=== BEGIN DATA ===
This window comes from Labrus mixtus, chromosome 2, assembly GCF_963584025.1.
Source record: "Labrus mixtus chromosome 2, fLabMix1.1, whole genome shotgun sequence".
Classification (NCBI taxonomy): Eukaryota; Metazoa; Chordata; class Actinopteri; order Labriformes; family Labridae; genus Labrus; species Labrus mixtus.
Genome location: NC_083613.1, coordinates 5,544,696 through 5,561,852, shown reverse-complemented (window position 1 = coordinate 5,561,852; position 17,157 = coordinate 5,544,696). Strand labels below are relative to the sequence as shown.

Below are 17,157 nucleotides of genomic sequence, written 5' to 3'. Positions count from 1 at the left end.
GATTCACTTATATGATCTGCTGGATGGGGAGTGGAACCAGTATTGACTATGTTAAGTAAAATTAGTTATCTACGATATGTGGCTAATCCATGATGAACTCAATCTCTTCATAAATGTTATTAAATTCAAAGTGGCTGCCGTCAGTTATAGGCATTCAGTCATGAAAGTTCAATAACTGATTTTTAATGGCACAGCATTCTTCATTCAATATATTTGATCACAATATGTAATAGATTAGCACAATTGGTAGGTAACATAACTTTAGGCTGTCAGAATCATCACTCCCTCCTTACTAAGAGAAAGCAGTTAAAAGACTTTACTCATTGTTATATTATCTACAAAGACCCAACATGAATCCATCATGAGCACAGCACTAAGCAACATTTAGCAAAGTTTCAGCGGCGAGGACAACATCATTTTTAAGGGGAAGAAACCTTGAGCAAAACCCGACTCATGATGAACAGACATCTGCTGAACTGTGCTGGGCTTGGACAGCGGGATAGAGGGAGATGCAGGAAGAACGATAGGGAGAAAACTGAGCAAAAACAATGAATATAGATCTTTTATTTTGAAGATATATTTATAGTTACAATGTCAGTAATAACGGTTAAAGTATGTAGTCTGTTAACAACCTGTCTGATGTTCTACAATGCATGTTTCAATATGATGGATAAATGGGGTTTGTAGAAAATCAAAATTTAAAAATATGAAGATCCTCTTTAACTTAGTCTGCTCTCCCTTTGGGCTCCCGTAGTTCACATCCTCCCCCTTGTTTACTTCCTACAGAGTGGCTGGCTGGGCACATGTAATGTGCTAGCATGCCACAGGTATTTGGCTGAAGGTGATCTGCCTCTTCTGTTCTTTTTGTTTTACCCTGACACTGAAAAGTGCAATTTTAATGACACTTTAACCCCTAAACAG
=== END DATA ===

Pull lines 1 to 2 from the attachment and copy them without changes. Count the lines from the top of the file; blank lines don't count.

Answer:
This window comes from Labrus mixtus, chromosome 2, assembly GCF_963584025.1.
Source record: "Labrus mixtus chromosome 2, fLabMix1.1, whole genome shotgun sequence".